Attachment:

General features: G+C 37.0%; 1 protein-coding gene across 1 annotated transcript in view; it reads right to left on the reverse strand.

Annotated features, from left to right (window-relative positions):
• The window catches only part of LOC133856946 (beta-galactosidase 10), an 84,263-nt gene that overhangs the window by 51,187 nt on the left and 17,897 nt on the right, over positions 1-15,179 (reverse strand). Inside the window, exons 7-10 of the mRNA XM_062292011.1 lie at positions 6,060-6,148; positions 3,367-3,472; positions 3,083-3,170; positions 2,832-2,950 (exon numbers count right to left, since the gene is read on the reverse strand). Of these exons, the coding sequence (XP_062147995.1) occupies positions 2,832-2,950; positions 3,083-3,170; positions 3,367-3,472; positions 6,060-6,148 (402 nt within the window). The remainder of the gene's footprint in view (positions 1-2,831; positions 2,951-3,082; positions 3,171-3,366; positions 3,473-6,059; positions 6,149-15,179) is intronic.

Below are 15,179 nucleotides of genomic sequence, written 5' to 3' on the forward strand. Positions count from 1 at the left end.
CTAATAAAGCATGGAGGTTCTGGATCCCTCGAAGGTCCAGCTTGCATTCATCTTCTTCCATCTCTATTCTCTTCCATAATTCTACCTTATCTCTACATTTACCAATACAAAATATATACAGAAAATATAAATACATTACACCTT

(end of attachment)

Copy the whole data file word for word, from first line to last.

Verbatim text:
General features: G+C 37.0%; 1 protein-coding gene across 1 annotated transcript in view; it reads right to left on the reverse strand.

Annotated features, from left to right (window-relative positions):
• The window catches only part of LOC133856946 (beta-galactosidase 10), an 84,263-nt gene that overhangs the window by 51,187 nt on the left and 17,897 nt on the right, over positions 1-15,179 (reverse strand). Inside the window, exons 7-10 of the mRNA XM_062292011.1 lie at positions 6,060-6,148; positions 3,367-3,472; positions 3,083-3,170; positions 2,832-2,950 (exon numbers count right to left, since the gene is read on the reverse strand). Of these exons, the coding sequence (XP_062147995.1) occupies positions 2,832-2,950; positions 3,083-3,170; positions 3,367-3,472; positions 6,060-6,148 (402 nt within the window). The remainder of the gene's footprint in view (positions 1-2,831; positions 2,951-3,082; positions 3,171-3,366; positions 3,473-6,059; positions 6,149-15,179) is intronic.

Below are 15,179 nucleotides of genomic sequence, written 5' to 3' on the forward strand. Positions count from 1 at the left end.
CTAATAAAGCATGGAGGTTCTGGATCCCTCGAAGGTCCAGCTTGCATTCATCTTCTTCCATCTCTATTCTCTTCCATAATTCTACCTTATCTCTACATTTACCAATACAAAATATATACAGAAAATATAAATACATTACACCTT